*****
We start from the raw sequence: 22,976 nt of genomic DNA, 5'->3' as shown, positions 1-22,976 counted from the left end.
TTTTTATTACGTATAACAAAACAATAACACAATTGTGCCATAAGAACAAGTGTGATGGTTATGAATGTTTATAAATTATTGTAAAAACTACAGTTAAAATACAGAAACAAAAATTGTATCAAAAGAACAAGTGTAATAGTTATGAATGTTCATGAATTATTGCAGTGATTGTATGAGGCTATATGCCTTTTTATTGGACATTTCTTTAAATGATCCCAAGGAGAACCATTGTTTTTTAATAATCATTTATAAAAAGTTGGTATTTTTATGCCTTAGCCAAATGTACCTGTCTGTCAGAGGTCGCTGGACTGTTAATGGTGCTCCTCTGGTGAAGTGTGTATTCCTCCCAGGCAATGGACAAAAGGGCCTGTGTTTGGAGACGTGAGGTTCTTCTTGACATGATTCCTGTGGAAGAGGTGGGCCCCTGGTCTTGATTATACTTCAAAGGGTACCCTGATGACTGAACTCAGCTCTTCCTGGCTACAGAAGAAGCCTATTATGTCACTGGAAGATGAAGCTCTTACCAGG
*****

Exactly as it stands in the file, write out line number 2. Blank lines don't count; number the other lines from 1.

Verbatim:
TTTTTATTACGTATAACAAAACAATAACACAATTGTGCCATAAGAACAAGTGTGATGGTTATGAATGTTTATAAATTATTGTAAAAACTACAGTTAAAATACAGAAACAAAAATTGTATCAAAAGAACAAGTGTAATAGTTATGAATGTTCATGAATTATTGCAGTGATTGTATGAGGCTATATGCCTTTTTATTGGACATTTCTTTAAATGATCCCAAGGAGAACCATTGTTTTTTAATAATCATTTATAAAAAGTTGGTATTTTTATGCCTTAGCCAAATGTACCTGTCTGTCAGAGGTCGCTGGACTGTTAATGGTGCTCCTCTGGTGAAGTGTGTATTCCTCCCAGGCAATGGACAAAAGGGCCTGTGTTTGGAGACGTGAGGTTCTTCTTGACATGATTCCTGTGGAAGAGGTGGGCCCCTGGTCTTGATTATACTTCAAAGGGTACCCTGATGACTGAACTCAGCTCTTCCTGGCTACAGAAGAAGCCTATTATGTCACTGGAAGATGAAGCTCTTACCAGG